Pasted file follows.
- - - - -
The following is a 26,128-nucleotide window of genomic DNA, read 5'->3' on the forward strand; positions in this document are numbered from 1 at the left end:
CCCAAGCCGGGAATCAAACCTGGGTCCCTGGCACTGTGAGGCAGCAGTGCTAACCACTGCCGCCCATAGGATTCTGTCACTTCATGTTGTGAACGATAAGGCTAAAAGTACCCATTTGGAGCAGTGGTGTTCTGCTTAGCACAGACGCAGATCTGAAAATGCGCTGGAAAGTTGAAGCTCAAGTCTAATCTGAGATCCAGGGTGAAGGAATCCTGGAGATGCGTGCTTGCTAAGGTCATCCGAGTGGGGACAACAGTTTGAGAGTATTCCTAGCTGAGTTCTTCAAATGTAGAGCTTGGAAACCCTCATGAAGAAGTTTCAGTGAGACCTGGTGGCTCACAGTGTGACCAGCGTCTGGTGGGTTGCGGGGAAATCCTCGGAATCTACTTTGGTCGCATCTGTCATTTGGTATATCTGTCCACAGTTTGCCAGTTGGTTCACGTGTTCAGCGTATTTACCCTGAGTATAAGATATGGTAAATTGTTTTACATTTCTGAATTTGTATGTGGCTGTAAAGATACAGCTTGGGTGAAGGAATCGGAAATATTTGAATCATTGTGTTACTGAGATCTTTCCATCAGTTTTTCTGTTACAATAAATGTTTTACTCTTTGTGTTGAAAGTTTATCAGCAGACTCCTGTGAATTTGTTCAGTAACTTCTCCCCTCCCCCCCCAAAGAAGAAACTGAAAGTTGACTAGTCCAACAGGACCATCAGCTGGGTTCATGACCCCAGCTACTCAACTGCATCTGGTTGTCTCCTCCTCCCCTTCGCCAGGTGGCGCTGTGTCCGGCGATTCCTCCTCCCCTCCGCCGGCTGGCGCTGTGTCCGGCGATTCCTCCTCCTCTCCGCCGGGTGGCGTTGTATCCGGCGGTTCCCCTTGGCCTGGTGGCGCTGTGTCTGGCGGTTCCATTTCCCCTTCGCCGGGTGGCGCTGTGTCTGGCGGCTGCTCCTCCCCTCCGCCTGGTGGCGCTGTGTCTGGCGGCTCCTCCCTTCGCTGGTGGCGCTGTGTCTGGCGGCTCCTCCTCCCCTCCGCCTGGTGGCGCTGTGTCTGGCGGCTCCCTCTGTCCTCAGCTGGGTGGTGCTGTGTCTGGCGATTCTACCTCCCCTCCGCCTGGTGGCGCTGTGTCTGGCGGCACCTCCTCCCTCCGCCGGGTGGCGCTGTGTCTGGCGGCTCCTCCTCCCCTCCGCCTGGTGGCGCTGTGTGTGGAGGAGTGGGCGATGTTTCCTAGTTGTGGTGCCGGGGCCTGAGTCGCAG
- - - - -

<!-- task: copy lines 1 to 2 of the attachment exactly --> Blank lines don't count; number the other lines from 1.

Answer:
The following is a 26,128-nucleotide window of genomic DNA, read 5'->3' on the forward strand; positions in this document are numbered from 1 at the left end:
CCCAAGCCGGGAATCAAACCTGGGTCCCTGGCACTGTGAGGCAGCAGTGCTAACCACTGCCGCCCATAGGATTCTGTCACTTCATGTTGTGAACGATAAGGCTAAAAGTACCCATTTGGAGCAGTGGTGTTCTGCTTAGCACAGACGCAGATCTGAAAATGCGCTGGAAAGTTGAAGCTCAAGTCTAATCTGAGATCCAGGGTGAAGGAATCCTGGAGATGCGTGCTTGCTAAGGTCATCCGAGTGGGGACAACAGTTTGAGAGTATTCCTAGCTGAGTTCTTCAAATGTAGAGCTTGGAAACCCTCATGAAGAAGTTTCAGTGAGACCTGGTGGCTCACAGTGTGACCAGCGTCTGGTGGGTTGCGGGGAAATCCTCGGAATCTACTTTGGTCGCATCTGTCATTTGGTATATCTGTCCACAGTTTGCCAGTTGGTTCACGTGTTCAGCGTATTTACCCTGAGTATAAGATATGGTAAATTGTTTTACATTTCTGAATTTGTATGTGGCTGTAAAGATACAGCTTGGGTGAAGGAATCGGAAATATTTGAATCATTGTGTTACTGAGATCTTTCCATCAGTTTTTCTGTTACAATAAATGTTTTACTCTTTGTGTTGAAAGTTTATCAGCAGACTCCTGTGAATTTGTTCAGTAACTTCTCCCCTCCCCCCCCAAAGAAGAAACTGAAAGTTGACTAGTCCAACAGGACCATCAGCTGGGTTCATGACCCCAGCTACTCAACTGCATCTGGTTGTCTCCTCCTCCCCTTCGCCAGGTGGCGCTGTGTCCGGCGATTCCTCCTCCCCTCCGCCGGCTGGCGCTGTGTCCGGCGATTCCTCCTCCTCTCCGCCGGGTGGCGTTGTATCCGGCGGTTCCCCTTGGCCTGGTGGCGCTGTGTCTGGCGGTTCCATTTCCCCTTCGCCGGGTGGCGCTGTGTCTGGCGGCTGCTCCTCCCCTCCGCCTGGTGGCGCTGTGTCTGGCGGCTCCTCCCTTCGCTGGTGGCGCTGTGTCTGGCGGCTCCTCCTCCCCTCCGCCTGGTGGCGCTGTGTCTGGCGGCTCCCTCTGTCCTCAGCTGGGTGGTGCTGTGTCTGGCGATTCTACCTCCCCTCCGCCTGGTGGCGCTGTGTCTGGCGGCACCTCCTCCCTCCGCCGGGTGGCGCTGTGTCTGGCGGCTCCTCCTCCCCTCCGCCTGGTGGCGCTGTGTGTGGAGGAGTGGGCGATGTTTCCTAGTTGTGGTGCCGGGGCCTGAGTCGCAG